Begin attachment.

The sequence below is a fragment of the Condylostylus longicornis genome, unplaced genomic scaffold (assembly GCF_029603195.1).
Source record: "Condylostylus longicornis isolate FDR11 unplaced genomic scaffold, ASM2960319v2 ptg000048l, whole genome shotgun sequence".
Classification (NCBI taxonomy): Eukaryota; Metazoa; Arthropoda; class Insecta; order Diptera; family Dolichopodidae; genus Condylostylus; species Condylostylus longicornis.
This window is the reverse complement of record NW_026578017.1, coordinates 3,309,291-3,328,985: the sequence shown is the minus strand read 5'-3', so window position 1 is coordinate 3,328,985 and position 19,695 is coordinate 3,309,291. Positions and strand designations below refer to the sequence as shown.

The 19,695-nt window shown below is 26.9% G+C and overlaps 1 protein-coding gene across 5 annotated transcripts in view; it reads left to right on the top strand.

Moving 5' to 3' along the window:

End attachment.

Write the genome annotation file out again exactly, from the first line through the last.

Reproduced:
The sequence below is a fragment of the Condylostylus longicornis genome, unplaced genomic scaffold (assembly GCF_029603195.1).
Source record: "Condylostylus longicornis isolate FDR11 unplaced genomic scaffold, ASM2960319v2 ptg000048l, whole genome shotgun sequence".
Classification (NCBI taxonomy): Eukaryota; Metazoa; Arthropoda; class Insecta; order Diptera; family Dolichopodidae; genus Condylostylus; species Condylostylus longicornis.
This window is the reverse complement of record NW_026578017.1, coordinates 3,309,291-3,328,985: the sequence shown is the minus strand read 5'-3', so window position 1 is coordinate 3,328,985 and position 19,695 is coordinate 3,309,291. Positions and strand designations below refer to the sequence as shown.

The 19,695-nt window shown below is 26.9% G+C and overlaps 1 protein-coding gene across 5 annotated transcripts in view; it reads left to right on the top strand.

Moving 5' to 3' along the window: